Assistant Energy Secretary Bruce Walker touted the importance of federal dams and transmission lines to electric cooperative leaders Monday despite the Trump administration’s budget proposal to sell off those assets.
“People who put budgets together don’t always understand the components of what they’re putting the budget together for,” Walker said in response to a question about the budget plan from a co-op leader at NRECA’s 2019 Legislative Conference on Capitol Hill. He said the dams are key to providing reliable power to more than 30 states.
President Trump’s 2020 budget proposal calls for selling off federal transmission lines that NRECA believes are crucial for more than 600 electric cooperatives to provide low-cost power to their consumer-members.
Trump’s budget proposal would privatize transmission lines operated by the four Power Marketing Administrations. They would be sold to private, for-profit utility companies under Trump’s plan.
Walker, who leads the Department of Energy’s Office of Electricity, said “it’s hard for some people to understand” that the federal government actually owns transmission assets. He said the Energy Department recognizes the need for “articulating the value of PMAs.”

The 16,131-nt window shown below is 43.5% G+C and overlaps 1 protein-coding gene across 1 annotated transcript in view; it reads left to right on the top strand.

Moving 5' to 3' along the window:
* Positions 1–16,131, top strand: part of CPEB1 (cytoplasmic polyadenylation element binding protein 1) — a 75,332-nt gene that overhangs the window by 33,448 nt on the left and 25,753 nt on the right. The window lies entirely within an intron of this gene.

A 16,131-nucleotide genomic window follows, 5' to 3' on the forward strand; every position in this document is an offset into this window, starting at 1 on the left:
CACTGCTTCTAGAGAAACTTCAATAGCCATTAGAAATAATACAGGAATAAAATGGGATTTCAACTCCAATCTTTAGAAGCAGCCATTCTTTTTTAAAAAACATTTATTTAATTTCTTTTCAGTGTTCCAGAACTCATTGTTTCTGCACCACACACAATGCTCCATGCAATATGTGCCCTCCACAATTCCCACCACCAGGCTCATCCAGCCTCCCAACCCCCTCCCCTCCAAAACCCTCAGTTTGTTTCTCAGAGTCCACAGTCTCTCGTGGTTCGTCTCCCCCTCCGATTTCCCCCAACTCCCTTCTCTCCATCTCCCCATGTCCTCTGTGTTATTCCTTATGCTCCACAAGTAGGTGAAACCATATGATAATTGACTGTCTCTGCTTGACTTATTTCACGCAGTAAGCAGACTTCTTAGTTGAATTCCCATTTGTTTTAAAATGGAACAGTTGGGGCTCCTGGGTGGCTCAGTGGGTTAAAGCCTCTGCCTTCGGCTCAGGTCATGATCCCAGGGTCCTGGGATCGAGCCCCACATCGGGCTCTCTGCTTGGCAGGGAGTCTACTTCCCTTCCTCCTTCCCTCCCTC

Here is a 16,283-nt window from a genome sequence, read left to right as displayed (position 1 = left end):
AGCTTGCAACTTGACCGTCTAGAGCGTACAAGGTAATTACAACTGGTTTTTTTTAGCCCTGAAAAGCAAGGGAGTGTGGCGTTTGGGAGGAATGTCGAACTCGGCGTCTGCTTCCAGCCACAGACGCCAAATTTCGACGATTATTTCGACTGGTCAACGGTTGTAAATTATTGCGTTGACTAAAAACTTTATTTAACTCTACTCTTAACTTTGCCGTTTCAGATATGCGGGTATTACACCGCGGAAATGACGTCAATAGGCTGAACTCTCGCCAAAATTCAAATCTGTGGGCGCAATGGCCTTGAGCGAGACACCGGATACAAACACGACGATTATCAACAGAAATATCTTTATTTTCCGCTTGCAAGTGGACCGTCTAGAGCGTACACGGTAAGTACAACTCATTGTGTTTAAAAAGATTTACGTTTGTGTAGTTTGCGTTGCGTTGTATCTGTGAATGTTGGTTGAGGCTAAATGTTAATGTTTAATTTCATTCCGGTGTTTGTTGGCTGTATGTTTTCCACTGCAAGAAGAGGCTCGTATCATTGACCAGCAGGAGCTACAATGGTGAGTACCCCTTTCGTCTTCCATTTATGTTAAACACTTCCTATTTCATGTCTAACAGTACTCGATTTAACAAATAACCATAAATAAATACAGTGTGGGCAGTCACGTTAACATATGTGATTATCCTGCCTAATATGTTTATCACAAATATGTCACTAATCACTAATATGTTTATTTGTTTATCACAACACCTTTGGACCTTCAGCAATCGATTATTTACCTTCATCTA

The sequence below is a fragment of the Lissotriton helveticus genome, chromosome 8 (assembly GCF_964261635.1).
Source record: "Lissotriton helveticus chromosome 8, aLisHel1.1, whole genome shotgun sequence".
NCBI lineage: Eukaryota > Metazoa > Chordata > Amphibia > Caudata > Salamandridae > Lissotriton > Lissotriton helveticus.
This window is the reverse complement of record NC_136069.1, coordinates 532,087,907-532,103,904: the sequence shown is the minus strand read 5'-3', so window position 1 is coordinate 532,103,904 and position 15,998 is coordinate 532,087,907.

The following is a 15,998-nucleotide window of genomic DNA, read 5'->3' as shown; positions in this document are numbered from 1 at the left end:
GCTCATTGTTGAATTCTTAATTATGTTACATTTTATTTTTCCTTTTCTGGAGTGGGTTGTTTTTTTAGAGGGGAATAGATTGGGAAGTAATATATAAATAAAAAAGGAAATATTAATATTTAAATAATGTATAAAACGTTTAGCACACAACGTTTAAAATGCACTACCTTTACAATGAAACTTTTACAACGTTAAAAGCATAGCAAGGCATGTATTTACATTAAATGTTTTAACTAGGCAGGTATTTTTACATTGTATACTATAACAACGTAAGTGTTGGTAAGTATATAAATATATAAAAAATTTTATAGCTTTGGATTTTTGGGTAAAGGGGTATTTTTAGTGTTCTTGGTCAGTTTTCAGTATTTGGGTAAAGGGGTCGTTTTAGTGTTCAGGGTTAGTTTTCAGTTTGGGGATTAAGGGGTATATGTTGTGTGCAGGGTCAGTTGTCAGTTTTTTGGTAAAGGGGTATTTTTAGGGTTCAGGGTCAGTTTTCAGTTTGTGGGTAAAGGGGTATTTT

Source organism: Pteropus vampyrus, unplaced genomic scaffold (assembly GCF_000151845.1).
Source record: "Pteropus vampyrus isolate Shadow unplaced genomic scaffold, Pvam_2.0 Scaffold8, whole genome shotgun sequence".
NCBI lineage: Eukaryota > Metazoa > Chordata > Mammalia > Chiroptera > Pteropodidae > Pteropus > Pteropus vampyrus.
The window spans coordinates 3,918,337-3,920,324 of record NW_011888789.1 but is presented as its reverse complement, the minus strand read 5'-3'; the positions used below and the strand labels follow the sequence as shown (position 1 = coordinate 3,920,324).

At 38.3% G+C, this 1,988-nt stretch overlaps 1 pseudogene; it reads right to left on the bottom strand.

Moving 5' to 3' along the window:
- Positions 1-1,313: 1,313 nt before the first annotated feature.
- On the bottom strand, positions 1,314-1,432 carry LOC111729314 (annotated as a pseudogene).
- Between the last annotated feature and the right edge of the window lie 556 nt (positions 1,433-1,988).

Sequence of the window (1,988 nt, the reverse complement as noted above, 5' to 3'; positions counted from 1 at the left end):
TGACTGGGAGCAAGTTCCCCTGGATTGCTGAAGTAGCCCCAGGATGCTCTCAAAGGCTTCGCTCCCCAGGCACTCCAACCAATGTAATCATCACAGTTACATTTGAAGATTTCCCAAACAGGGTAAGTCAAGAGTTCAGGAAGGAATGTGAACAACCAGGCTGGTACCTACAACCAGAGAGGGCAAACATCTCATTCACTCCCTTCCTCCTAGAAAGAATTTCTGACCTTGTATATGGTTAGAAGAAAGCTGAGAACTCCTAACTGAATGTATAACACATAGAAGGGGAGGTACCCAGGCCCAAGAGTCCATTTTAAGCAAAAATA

NRECA CEO Jim Matheson has said that selling off federal transmission lines would “jeopardize affordable and reliable power for more than 100 million people and raise electricity prices for rural Americans.”
The administration’s budget proposal also calls for authorizing the PMAs “to charge rates comparable to those charged by for-profit, investor-owned utilities, rather than being limited to cost-based rates, for electricity.”
One co-op leader asked Walker about that plan, noting that not-for-profit co-ops have purchased electricity from PMAs since the 1930s with the understanding that it would be supplied at cost.
Walker said he has been discussing the rate structure with the Office of Management and Budget and the issue remains under review.
Regardless of whether you sell power from the federal dams, the dams still need to be there to provide irrigation, Walker said.
“How do we start recognizing the value that hydro provides?” he said. “That’s an ongoing issue.”
Members of both parties in Congress have expressed opposition to the Trump administration’s proposal to sell federal transmission assets, and the plan is not expected to be approved by lawmakers. Thousands of co-op leaders are lobbying against the proposal in visits to Capitol Hill this week.
Erin Kelly is a staff writer at NRECA.